Kubernetes is a container orchestration platform that automates an application’s deployment and scaling. Since it was first launched in 2015 by a team of Google engineers, it exploded in popularity as microservice architecture became the standard for application deployment on the modern web.
And it’s easy to see why. It doesn’t take much experience in DevOps to understand how powerful Kubernetes can be and why it is ranked right alongside Linux in terms of its impact on the software industry as a whole.
Once configured, Kubernetes will monitor and manage every container that composes your microservices application to make sure it scales with demand, handles errors gracefully, and rolls updates out in a controlled manner across your user base.
By leveraging a containerized microservices architecture with Kubernetes, engineers are able to minimize unnecessary resource consumption and boost efficiency — saving money and the environment.
The Purpose of Kubernetes
You can think of a containerized application like a terrarium. It mimics an environment that the inhabitants can survive and function in, but is portable and can function with all needs met wherever if properly packaged.
In this analogy, Kubernetes would be like the zookeepers, constantly organizing and maintaining the containers and their contents, scheduling when they should be available, or taken down for maintenance. They will check in and monitor the status of each container at any point in time.
Admittedly, this is a gross oversimplification and Kubernetes has even more very specific functionality in terms of making sure the environment of containers exists in an optimally functional state, including scaling application resources according to the needs and strain on the current configuration, allow for automatic rolling updates over time, and much, much more.
But at the end of the day, its purpose is to monitor the state of your containerized application and constantly compare that to the desired state you have configured. Whenever something is off, like a good zookeeper, Kubernetes takes some action to set it right.
Why We Built ShipShape
A wise uncle once said:
With great power, comes great complexity.
Or something like that.
Our good friend Kubernetes is no exception. Many engineers would describe Kubernetes as a dense and challenging technology. Even the most senior engineers can be heard recounting their war stories with a sigh:
“I opened the Kubernetes docs once. Then I closed my laptop and promised to never go back.”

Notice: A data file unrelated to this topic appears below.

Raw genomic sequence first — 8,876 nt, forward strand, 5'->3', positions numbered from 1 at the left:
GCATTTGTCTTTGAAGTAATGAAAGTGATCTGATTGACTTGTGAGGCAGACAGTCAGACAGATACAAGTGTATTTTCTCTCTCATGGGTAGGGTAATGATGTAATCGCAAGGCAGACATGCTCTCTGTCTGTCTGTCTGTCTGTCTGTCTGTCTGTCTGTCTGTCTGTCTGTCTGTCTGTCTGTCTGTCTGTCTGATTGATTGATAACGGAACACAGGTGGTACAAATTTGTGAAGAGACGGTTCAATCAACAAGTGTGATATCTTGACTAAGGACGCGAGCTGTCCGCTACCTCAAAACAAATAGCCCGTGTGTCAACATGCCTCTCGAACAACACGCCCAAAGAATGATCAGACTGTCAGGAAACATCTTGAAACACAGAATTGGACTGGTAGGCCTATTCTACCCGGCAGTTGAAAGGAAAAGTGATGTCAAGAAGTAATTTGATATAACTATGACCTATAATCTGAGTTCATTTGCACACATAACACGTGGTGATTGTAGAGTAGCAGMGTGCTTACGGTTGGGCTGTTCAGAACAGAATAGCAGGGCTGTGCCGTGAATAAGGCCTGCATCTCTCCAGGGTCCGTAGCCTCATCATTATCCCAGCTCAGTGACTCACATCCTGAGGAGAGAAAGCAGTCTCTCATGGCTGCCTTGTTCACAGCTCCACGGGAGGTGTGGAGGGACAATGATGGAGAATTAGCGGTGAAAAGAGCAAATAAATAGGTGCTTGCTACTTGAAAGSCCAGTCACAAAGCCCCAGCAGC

Its notorious learning curve has surely led to the premature death of many promising DevOps careers. And for managers and startups who need quick insights into the Kubernetes Clusters, it’s an impossible wall to scale.
The current open source visualization tools available all require a solid understanding of Kubernetes, or at least the attention span to watch the same 30 minute tutorial a few times until the graphs magically start populating.
What’s more, many of the solutions have unique requirements across the different platforms such as Amazon, Google, Azure, and Minikube.
We designed ShipShape to be simple to use and easy to set up with minimal Kubernetes experience. If you have a cluster running, we can show what it’s doing!
When cloned directly from our GitHub repo, ShipShape can automatically locate and import your kubeconfig file to connect to your cluster without any additional steps or complicated IAM security authorization.
As long as you can access your cluster through the command line, you can visualize the metrics with our application!
There are three main views to approach your new cluster with: Pods, Nodes, and Cluster.
The pod view focuses on the software that comprises your application. It lets you see how your containers are organized and what resources are allocated to each.
The node view gives you insight into the physical hardware or virtualware that is running your containers. It lets you look at the total allocatable resources in terms of CPU, Memory, and Disk space available to the nodes and how hard they are working under the current configuration to identify potential system strain.
The cluster view leverages an open-source Prometheus server to get an aggregated view of some very important cluster-wide metrics such as average CPU load, memory consumption, and network traffic.
Prometheus will take a little setup for your cluster, but as long as you’ve deployed the service under a Prometheus namespace, ShipShape will automatically forward it’s internal IP to a local port on your server and sustain that connection to receive real-time metrics.
The ability to easily monitor and track your cluster’s performance and health over time is essential for optimizing performance and preventing crashes and errors. ShipShape makes that easy even for those without extensive devOps experience so you can start optimizing your microservices application.
The Future of ShipShape
Today the ShipShape alpha launches to the world as part of the OS Labs Accelerator Program. Built with a react frontend and a Node.js/Express backend that communicates with the Kubernetes API using your local machine’s cluster access information, we can get you your metrics with no need to expose them to the world.
To get set up monitoring your cluster, check out the Github repo. Don’t forget to click that star button to follow future iterations!
We’re inspired by the world changing impact of free frameworks like Kubernetes and are dedicated to the open source community that makes it possible.
To view a live demo or get in touch to contribute, visit: getinshipshape.io
You can find our product roadmap at the bottom of the readme.
In the meantime, keep those Clusters ShipShape :)
The ShipShape Crew
This article was brought to you by the ShipShape maintainers: